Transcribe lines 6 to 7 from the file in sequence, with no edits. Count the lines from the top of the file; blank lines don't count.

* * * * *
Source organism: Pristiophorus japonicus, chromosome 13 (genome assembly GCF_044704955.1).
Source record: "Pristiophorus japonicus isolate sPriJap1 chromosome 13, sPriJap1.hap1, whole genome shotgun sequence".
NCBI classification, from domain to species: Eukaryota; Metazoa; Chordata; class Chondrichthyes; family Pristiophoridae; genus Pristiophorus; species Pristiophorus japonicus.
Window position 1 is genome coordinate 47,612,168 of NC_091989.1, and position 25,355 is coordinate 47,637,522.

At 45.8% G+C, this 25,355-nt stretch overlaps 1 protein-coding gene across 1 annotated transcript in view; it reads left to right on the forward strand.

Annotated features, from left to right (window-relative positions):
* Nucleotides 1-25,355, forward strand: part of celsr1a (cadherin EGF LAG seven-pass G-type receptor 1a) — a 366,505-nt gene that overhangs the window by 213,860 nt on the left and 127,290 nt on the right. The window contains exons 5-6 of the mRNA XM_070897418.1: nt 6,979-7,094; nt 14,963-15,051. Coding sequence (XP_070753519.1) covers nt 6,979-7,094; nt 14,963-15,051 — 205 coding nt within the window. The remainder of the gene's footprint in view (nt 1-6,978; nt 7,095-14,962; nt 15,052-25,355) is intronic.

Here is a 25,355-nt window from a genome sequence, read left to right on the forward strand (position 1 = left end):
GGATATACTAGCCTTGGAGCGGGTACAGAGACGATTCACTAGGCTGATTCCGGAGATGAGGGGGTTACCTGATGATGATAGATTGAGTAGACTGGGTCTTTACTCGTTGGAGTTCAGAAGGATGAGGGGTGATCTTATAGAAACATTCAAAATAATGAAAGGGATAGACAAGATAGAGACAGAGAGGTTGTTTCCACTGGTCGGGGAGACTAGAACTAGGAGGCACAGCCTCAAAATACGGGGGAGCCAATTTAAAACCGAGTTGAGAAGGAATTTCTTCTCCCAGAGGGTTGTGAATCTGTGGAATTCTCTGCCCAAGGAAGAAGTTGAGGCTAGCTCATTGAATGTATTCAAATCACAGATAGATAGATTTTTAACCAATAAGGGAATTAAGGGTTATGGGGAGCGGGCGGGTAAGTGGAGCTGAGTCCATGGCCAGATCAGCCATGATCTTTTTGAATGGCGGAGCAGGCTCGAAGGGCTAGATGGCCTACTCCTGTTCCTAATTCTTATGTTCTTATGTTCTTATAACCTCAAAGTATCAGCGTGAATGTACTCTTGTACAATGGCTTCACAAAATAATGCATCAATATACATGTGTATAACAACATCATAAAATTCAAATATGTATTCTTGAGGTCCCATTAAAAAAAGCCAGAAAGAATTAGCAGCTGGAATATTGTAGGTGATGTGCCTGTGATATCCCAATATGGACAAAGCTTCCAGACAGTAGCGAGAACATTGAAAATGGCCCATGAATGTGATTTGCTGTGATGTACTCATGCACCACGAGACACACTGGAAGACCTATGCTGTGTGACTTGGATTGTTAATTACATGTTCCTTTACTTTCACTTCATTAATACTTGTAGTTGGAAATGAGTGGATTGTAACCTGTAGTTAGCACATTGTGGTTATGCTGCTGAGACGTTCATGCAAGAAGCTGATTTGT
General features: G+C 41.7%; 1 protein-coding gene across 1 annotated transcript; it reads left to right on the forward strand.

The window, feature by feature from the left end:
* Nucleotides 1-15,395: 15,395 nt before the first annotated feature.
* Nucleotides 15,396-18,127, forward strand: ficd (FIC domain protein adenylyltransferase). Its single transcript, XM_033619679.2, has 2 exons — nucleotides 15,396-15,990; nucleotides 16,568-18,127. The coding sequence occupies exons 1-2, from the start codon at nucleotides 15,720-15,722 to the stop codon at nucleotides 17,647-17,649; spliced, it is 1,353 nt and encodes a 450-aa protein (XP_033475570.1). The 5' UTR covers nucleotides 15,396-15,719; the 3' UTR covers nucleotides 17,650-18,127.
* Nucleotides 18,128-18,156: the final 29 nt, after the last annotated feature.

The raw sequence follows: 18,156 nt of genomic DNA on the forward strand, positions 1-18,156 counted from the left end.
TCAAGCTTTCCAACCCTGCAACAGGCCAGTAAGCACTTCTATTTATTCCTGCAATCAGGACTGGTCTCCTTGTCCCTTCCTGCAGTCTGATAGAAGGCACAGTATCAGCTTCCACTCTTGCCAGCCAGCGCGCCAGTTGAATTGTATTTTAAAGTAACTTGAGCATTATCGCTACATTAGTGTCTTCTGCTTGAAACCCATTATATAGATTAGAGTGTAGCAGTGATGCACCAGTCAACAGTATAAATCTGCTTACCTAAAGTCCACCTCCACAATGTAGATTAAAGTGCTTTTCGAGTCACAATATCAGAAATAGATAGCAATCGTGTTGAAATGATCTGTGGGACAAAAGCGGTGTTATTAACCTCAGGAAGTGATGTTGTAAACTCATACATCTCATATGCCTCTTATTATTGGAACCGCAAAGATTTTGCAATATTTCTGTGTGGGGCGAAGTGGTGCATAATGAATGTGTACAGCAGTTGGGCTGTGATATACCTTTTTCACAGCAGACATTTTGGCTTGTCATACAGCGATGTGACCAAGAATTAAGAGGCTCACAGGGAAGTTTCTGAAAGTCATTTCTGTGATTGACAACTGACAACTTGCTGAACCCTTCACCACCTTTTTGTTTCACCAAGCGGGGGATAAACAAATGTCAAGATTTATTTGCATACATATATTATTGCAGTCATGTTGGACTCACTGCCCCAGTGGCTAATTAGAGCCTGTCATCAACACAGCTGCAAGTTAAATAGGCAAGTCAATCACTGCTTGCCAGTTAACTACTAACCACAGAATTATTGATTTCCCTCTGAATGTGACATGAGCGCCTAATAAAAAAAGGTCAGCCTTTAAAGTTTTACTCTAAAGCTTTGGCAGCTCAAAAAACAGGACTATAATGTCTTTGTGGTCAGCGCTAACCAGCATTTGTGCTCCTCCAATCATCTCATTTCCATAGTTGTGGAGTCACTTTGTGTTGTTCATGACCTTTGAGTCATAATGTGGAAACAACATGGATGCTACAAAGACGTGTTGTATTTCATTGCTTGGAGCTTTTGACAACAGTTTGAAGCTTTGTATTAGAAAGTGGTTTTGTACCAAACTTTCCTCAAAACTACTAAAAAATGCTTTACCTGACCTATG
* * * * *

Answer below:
Annotated features, from left to right (window-relative positions):
* Nucleotides 1-25,355, forward strand: part of celsr1a (cadherin EGF LAG seven-pass G-type receptor 1a) — a 366,505-nt gene that overhangs the window by 213,860 nt on the left and 127,290 nt on the right. The window contains exons 5-6 of the mRNA XM_070897418.1: nt 6,979-7,094; nt 14,963-15,051. Coding sequence (XP_070753519.1) covers nt 6,979-7,094; nt 14,963-15,051 — 205 coding nt within the window. The remainder of the gene's footprint in view (nt 1-6,978; nt 7,095-14,962; nt 15,052-25,355) is intronic.